It was shut-up-and-do-what-I-tell-you time.

My friend’s presence kept the encounter from deteriorating into–um, well, a cat fight, while poor, not-so-little Nino waited in his carrier, wanting only to go home.

For me, the worst was afterward, napping with Nino. He took the whole thing in stride, little knowing that his food supply was threatened. But the encounter struck at the heart of my hard-won self-esteem and my need to protect my family of cats. I had been too worried to sleep, and fatigue had made me vulnerable. But after some catnapping with Nino and company, I made my way over to the computer and began to research cat nutrition, etc.

What I found shocked me. The standard, conventional “veterinary sites” said the same thing the vet had said: feed less, feed “diet food”. But there were several other references, by vets, breeders and ordinary cat owners who had successfully dealt with cat illnesses from IBS to obesity. The best site I found was, in fact, from a veterinarian. Lisa A. Pierson, DVM, in an article entitled Feeding Your Cat: Know the Basics of Feline Nutrition, states:

Unfortunately many veterinarians are poorly educated in the area of nutrition. Too often their recommendations are taken from the pet food industry which does not always have your cat’s best interest in mind when formulating their products.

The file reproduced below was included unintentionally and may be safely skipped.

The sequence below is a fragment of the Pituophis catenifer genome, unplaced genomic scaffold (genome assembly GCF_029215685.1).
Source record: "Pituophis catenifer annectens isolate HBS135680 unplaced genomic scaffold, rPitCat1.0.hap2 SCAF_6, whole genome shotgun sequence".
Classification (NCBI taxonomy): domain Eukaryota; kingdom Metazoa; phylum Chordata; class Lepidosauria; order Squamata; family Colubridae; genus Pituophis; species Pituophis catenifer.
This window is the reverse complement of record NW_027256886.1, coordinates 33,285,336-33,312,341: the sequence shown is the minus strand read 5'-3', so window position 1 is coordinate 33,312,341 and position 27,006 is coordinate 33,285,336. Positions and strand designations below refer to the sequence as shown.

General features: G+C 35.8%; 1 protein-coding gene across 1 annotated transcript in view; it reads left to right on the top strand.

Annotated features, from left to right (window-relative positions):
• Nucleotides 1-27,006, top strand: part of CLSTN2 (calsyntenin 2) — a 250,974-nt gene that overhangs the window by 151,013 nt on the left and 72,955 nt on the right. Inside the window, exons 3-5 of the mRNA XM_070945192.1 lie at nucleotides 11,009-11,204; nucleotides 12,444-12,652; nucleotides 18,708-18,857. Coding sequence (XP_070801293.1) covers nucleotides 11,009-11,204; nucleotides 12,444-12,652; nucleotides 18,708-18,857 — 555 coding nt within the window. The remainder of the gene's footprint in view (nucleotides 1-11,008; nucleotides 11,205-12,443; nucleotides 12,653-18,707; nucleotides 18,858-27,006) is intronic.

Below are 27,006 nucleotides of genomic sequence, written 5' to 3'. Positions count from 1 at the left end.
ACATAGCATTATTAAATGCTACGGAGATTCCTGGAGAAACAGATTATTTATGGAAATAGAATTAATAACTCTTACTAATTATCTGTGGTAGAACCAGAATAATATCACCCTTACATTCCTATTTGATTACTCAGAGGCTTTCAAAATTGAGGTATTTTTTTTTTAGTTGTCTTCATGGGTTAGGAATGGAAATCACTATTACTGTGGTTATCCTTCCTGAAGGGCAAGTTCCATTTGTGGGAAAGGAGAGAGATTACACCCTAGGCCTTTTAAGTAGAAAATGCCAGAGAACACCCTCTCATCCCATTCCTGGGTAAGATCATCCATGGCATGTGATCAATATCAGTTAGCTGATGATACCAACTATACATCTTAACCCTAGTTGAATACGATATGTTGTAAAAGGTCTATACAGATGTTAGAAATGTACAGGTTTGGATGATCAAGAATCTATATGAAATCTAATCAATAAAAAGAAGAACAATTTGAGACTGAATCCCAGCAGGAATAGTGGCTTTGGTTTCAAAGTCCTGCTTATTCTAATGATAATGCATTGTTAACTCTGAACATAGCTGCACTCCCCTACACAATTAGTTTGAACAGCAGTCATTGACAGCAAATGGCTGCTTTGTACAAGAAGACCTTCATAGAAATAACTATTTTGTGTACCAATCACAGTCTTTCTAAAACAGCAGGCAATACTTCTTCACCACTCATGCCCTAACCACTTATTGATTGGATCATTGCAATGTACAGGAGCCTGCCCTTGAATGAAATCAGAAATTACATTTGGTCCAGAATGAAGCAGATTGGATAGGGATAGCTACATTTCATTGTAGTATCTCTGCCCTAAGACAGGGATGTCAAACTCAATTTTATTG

Her site even includes an open letter to print and bring or send to your vet on the subject of species-appropriate feeding.

In her (long!) article, Dr. Pierson talks about how cats are totally carnivorous by nature, and often don’t do well eating the grains and non-meat filler that makes up the 40% carbohydrates in dry foods. This can contribute to feline obesity. The pet food manufacturers then proceed to offer kitty diet foods. Where have I seen THAT pattern before?

Pierson continues (the bold is in her original):

These “light” products are among the most species-inappropriate, unhealthy diets available to cat caretakers. Many caretakers feed very small amounts of these diets hoping that their cats will lose weight but feeding a small amount of a diet that is inappropriate for the species is NOT the answer! The caretaker simply ends up with a crabby, overweight cat.